Today we fly to Virginia to visit family in Fredericksburg and, forty miles to the west, Woodberry Forest School, on the Rapidan River, north of Orange, south of Culpepper. There our youngest son will spend a night in a dormitory, and we’ll tour the campus and meet with the admissions people. The history there is thick. Chief among the Woodberry Forest alumni is the great lyricist Johnny Mercer (1909-1976), who graduated from the school in 1927. Time and internet availability will leave blogging uncertain, so I will post in advance material by and about Mercer for the next several days. First, this from the late Gene Lees’ Portrait of Johnny: The Life of John Herndon Mercer (Pantheon Books, 2004):
“Just before he turned thirteen, John was sent to Woodberry Forest School near Orange Virginia. His father and his Uncle Walter had also gone to Woodberry Forest. The school was located on property that had once been called Woodberry Forest Estate, a farm found by James Madison’s brother. At Woodberry, John studied European, ancient, and English history; the New Testament, the Old Testament, Caesar, Cicero, mathematics and sciences; Treasure Island, Robinson Crusoe, Gulliver’s Travels, Silas Marner; Irving, Macaulay, Emerson, Tennyson, Franklin, Milton, and Shakespeare; and three years of English grammar and two of composition.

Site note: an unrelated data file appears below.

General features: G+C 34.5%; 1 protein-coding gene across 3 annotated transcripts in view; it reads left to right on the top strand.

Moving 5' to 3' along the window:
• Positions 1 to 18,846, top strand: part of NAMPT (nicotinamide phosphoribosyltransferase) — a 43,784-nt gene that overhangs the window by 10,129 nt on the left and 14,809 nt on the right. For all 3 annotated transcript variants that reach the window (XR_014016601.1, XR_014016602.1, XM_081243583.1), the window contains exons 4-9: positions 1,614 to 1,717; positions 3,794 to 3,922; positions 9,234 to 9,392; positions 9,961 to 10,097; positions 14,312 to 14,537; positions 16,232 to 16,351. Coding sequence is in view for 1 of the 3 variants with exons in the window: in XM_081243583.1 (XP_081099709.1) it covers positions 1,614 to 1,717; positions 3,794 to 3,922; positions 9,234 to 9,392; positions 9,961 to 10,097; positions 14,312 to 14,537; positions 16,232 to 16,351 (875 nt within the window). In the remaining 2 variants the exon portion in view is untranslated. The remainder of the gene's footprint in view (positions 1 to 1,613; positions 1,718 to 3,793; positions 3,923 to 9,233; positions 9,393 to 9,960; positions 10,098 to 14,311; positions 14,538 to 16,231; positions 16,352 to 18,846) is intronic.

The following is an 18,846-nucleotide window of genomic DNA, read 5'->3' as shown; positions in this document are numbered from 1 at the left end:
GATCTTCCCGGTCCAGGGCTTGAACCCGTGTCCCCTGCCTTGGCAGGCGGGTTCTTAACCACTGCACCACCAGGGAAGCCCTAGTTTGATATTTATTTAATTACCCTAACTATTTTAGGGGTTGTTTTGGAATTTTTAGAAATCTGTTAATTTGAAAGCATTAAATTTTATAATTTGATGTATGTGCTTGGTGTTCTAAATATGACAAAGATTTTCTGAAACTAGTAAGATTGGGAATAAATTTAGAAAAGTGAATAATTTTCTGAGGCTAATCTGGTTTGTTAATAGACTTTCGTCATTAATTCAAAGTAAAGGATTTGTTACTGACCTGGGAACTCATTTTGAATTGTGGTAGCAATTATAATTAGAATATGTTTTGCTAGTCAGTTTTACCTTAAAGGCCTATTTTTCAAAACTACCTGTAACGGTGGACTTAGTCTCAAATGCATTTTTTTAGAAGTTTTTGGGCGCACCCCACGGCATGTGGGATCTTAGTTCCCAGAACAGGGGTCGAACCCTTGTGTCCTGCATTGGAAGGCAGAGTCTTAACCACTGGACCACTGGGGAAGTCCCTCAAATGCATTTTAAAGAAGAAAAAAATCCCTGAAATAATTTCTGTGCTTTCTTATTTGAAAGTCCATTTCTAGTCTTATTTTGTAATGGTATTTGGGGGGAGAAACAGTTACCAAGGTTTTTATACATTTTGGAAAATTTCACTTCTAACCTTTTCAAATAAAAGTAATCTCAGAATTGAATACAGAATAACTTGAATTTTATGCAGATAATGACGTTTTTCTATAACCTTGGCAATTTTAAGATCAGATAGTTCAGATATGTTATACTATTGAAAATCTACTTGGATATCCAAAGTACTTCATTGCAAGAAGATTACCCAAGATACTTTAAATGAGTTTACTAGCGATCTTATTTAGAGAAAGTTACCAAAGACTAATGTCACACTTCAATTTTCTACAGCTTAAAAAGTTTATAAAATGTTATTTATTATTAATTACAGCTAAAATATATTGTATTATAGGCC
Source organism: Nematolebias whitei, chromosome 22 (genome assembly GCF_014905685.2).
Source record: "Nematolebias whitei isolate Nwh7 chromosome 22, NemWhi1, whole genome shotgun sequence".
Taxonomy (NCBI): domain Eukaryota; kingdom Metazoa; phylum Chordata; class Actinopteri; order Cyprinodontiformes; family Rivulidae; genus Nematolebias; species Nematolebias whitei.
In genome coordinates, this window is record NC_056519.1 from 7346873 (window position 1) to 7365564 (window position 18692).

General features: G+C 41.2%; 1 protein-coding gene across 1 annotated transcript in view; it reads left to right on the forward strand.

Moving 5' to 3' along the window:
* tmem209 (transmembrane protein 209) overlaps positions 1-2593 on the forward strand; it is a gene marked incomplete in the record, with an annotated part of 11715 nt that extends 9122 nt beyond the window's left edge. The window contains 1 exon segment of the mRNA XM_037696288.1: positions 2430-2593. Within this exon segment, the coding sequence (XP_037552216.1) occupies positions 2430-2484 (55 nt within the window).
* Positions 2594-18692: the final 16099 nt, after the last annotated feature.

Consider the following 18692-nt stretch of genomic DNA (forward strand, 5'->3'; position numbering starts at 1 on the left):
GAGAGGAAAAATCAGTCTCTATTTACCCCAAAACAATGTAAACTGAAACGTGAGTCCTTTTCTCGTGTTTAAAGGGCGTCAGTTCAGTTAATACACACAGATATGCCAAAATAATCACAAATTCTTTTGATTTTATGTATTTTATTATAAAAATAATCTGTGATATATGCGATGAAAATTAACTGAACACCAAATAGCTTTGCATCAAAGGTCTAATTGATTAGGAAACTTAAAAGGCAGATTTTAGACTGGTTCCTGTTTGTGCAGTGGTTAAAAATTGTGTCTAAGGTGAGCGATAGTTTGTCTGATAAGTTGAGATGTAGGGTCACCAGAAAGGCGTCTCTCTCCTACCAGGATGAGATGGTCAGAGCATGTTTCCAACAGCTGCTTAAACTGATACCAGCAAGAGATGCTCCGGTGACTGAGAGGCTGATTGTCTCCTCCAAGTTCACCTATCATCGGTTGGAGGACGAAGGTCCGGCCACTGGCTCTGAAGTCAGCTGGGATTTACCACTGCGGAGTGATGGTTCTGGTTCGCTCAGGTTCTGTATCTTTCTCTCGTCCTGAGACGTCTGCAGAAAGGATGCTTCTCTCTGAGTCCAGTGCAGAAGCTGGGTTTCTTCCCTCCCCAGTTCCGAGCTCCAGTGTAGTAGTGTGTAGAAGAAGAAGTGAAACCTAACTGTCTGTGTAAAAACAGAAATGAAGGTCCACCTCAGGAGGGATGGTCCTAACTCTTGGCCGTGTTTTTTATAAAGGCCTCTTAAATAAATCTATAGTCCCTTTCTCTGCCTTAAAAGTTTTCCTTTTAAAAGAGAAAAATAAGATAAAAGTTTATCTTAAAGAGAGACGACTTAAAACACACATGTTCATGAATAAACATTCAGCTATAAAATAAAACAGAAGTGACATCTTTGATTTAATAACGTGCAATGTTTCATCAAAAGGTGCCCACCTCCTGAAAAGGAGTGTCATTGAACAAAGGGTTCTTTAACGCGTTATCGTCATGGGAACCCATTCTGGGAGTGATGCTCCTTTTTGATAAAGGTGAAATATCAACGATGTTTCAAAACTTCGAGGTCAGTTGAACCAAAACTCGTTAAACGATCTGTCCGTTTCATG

“It was at Woodberry Forest that John wrote his first song. Or so he said. Written one night when he was fifteen, it was titled `Sister Susie, Strut Your Stuff.’ The lyric went:
“Sister Susie, strut your stuff.
Show these babies you’re no bluff.
Let these fellows see you step,
Do that dance with lots o’ pep.
Toss your toe and kick your heel.
This ain’t no Virginia reel.
Do your walk—and your strut.
Shake that thing—you know what.
Ain’t she hot, boys?
That’s my gal!Sister Susie, Susie Brown.”
Mercer was never awarded the Nobel Prize in Literature.